Aortic valve with three semilunar cusps or aortic valve

It has a diameter of 20 mm and regulates blood flow from the heart to the circulatory system.

Pulmonary valve with three semilunar cusps

Called pulmonary semilunar valve or pulmonary valve. It has a diameter of 20 mm and regulates blood flow from the heart to the pulmonary circulation.

However, if these heart valves present narrowing problems (in the case of severe aortic stenosis, for example) or insufficient functioning (incontinent valves), it is possible to act promptly by means of valvuloplasty or replacement of an isolated heart valve. After a heart operation of this type, the patient faces a recovery of about 4-8 hours before regaining consciousness.

Which valves are used for valvuloplasty, and why?

The heart valves available to the valvuloplasty surgeon are of different types, but can be grouped into two large groups:

- mechanical valves, if they are built with artificial materials

- Biological valves, if they are made of natural tissues, such as pig valves (porcine valves) or bovine pericardium (bovine valves).

Given that the choice of one type of valve over another depends not only on the surgeon but also on the patient's condition even when it is open on the operating table, there are some general factors that must be kept in mind:

- The advantage of mechanical valves is that they are built with particularly resistant materials and have a limited life; their main disadvantage is the need to take anticoagulant drugs for life since the contact between the blood and the materials with which these valves are formed tend to cause thrombo-embolic phenomena.

- The advantage of biological valves is to be well tolerated in the human body, without the need for anticoagulation; the main disadvantage is that in general, their duration overtime is limited (on average 10-15 years in young patients, over 20 years in patients over seventy years of age), therefore in young patients it is also necessary to consider the degeneration of the valve itself and therefore the need to plan a new intervention in the long term. The further disadvantage may be to use them in patients who, for religious reasons, consider the pig an impure animal (Jews, Muslims) or the bovine a sacred animal (Hindus).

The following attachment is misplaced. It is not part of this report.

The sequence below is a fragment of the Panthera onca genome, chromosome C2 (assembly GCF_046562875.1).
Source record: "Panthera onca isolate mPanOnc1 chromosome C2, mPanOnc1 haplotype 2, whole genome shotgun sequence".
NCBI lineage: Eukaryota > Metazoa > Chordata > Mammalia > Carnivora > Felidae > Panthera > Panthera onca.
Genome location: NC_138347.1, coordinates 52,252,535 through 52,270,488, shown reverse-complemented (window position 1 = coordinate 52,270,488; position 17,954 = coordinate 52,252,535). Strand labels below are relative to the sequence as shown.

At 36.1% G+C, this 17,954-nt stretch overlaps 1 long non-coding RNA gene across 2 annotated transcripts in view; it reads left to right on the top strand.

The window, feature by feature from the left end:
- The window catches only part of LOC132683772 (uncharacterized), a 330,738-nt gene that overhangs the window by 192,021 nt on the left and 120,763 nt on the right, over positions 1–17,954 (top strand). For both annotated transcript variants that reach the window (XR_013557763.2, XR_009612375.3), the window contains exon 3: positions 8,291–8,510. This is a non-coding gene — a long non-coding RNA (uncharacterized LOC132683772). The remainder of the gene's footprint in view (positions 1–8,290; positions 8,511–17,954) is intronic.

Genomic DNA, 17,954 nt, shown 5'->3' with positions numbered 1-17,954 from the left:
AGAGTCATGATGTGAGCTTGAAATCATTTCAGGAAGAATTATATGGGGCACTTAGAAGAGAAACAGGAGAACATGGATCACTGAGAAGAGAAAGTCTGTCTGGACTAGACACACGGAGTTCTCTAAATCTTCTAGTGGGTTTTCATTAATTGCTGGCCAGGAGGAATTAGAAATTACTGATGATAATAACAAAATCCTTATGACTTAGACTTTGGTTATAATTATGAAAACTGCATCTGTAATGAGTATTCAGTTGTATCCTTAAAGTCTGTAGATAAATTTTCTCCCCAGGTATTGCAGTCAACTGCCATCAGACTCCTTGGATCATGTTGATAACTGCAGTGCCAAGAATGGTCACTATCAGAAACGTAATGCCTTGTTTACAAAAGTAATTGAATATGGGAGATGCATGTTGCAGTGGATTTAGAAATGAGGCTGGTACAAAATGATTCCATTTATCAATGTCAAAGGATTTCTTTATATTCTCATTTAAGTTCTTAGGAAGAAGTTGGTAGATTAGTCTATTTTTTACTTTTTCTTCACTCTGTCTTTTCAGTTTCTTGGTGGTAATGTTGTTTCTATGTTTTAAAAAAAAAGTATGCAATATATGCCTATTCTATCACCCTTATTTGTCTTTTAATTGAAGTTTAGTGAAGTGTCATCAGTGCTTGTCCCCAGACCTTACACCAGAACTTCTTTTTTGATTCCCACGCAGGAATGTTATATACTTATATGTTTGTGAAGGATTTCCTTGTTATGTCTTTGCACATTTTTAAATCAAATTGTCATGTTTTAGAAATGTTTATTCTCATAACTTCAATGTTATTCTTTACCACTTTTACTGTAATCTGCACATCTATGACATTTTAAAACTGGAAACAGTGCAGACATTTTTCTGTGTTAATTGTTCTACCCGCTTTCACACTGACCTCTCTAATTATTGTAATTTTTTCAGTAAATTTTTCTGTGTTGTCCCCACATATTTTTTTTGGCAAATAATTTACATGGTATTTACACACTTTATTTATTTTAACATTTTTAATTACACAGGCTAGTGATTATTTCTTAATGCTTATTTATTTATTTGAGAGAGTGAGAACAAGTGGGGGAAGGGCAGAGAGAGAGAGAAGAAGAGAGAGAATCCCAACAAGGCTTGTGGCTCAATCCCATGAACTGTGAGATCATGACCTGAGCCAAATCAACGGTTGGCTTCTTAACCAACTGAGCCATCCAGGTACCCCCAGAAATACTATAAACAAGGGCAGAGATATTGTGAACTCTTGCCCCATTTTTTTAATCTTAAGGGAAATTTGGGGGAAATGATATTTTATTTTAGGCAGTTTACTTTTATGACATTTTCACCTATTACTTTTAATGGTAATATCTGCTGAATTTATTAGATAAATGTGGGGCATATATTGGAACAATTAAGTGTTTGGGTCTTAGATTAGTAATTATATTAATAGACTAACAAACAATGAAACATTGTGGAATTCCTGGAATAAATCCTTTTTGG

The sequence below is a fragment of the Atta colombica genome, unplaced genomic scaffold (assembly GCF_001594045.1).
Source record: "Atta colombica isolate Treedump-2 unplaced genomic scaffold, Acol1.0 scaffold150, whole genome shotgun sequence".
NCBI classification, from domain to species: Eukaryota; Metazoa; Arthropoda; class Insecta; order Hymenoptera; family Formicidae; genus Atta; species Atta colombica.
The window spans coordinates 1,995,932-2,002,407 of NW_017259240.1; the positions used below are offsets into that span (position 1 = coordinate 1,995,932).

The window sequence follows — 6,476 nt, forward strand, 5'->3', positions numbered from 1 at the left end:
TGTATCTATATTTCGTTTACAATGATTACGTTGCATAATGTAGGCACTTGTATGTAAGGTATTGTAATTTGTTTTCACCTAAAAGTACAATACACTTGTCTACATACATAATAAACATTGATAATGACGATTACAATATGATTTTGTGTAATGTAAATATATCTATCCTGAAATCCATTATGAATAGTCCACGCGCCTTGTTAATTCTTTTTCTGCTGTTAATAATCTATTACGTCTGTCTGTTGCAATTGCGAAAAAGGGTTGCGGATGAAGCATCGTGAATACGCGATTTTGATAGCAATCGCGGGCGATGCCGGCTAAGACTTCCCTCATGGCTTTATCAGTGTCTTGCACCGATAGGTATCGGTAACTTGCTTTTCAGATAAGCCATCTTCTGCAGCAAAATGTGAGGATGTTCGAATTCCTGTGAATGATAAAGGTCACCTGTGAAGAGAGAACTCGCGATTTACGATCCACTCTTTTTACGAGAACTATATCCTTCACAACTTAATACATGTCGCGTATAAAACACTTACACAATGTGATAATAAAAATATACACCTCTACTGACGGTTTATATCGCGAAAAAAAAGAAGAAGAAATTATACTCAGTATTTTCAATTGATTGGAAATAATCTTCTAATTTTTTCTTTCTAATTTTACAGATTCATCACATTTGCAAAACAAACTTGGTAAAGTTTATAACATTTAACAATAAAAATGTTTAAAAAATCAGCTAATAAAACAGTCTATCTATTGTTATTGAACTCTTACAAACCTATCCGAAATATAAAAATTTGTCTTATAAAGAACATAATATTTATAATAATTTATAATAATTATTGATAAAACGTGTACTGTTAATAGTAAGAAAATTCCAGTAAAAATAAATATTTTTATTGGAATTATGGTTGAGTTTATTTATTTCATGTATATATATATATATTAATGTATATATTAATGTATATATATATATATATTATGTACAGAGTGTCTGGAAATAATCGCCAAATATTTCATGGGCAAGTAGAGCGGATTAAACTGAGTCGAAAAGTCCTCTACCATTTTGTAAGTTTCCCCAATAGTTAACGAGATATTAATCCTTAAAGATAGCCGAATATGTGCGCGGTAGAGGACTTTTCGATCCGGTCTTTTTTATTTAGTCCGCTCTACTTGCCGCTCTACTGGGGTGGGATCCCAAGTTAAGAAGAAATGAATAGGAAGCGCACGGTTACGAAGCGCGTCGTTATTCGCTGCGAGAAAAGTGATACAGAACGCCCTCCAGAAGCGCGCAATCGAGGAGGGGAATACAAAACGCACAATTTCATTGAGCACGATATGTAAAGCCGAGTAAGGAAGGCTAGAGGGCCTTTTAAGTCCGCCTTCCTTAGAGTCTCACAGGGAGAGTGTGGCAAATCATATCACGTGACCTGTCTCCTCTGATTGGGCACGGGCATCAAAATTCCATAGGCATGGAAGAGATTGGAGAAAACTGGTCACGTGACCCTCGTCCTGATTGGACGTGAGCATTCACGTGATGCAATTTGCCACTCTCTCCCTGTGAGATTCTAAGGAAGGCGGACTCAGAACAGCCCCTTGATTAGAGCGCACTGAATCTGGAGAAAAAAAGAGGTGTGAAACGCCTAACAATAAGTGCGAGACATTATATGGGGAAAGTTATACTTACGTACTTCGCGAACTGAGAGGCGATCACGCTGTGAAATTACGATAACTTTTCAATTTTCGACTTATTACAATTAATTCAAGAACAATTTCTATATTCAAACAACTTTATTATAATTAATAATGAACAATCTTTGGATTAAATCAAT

Although the constant improvement of the manufacturing techniques of the biological valves allows their duration to be even longer in younger patients, mechanical valves are generally recommended for these. There are particular situations to use instead in these same patients biological valves, such as for example a female patient of young age or who wants to undertake one or more pregnancies or in a young male patient the desire to be able to carry out a sports activity without running the risk of running into problems related to anticoagulant therapy, mandatory if you use mechanical valves.